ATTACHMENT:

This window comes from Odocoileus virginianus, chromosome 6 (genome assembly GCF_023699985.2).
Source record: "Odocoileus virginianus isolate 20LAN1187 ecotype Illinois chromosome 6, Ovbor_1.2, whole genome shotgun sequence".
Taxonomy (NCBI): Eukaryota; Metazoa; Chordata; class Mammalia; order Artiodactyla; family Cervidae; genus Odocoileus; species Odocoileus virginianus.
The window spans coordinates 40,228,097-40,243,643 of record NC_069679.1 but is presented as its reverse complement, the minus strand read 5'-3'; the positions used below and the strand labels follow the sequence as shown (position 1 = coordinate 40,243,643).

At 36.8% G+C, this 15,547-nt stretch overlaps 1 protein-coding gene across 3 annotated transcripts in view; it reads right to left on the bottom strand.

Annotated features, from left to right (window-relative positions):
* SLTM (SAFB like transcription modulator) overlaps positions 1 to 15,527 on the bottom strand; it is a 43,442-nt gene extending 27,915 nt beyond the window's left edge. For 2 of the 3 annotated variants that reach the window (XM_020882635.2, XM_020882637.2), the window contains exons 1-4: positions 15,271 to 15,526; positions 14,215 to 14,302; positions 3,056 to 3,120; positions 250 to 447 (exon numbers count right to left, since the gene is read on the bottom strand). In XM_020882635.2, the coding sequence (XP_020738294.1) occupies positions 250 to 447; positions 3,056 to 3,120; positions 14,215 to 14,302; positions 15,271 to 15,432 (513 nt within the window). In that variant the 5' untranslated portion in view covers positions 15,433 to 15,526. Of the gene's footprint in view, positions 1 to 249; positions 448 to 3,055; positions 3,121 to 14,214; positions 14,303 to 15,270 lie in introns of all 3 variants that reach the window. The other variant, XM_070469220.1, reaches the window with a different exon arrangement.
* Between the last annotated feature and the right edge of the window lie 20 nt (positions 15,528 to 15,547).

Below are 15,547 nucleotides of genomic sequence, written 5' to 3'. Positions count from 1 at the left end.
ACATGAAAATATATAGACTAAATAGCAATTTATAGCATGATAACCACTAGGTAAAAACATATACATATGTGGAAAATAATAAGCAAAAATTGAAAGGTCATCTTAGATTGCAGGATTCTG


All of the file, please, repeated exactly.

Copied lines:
This window comes from Odocoileus virginianus, chromosome 6 (genome assembly GCF_023699985.2).
Source record: "Odocoileus virginianus isolate 20LAN1187 ecotype Illinois chromosome 6, Ovbor_1.2, whole genome shotgun sequence".
Taxonomy (NCBI): Eukaryota; Metazoa; Chordata; class Mammalia; order Artiodactyla; family Cervidae; genus Odocoileus; species Odocoileus virginianus.
The window spans coordinates 40,228,097-40,243,643 of record NC_069679.1 but is presented as its reverse complement, the minus strand read 5'-3'; the positions used below and the strand labels follow the sequence as shown (position 1 = coordinate 40,243,643).

At 36.8% G+C, this 15,547-nt stretch overlaps 1 protein-coding gene across 3 annotated transcripts in view; it reads right to left on the bottom strand.

Annotated features, from left to right (window-relative positions):
* SLTM (SAFB like transcription modulator) overlaps positions 1 to 15,527 on the bottom strand; it is a 43,442-nt gene extending 27,915 nt beyond the window's left edge. For 2 of the 3 annotated variants that reach the window (XM_020882635.2, XM_020882637.2), the window contains exons 1-4: positions 15,271 to 15,526; positions 14,215 to 14,302; positions 3,056 to 3,120; positions 250 to 447 (exon numbers count right to left, since the gene is read on the bottom strand). In XM_020882635.2, the coding sequence (XP_020738294.1) occupies positions 250 to 447; positions 3,056 to 3,120; positions 14,215 to 14,302; positions 15,271 to 15,432 (513 nt within the window). In that variant the 5' untranslated portion in view covers positions 15,433 to 15,526. Of the gene's footprint in view, positions 1 to 249; positions 448 to 3,055; positions 3,121 to 14,214; positions 14,303 to 15,270 lie in introns of all 3 variants that reach the window. The other variant, XM_070469220.1, reaches the window with a different exon arrangement.
* Between the last annotated feature and the right edge of the window lie 20 nt (positions 15,528 to 15,547).

Below are 15,547 nucleotides of genomic sequence, written 5' to 3'. Positions count from 1 at the left end.
ACATGAAAATATATAGACTAAATAGCAATTTATAGCATGATAACCACTAGGTAAAAACATATACATATGTGGAAAATAATAAGCAAAAATTGAAAGGTCATCTTAGATTGCAGGATTCTG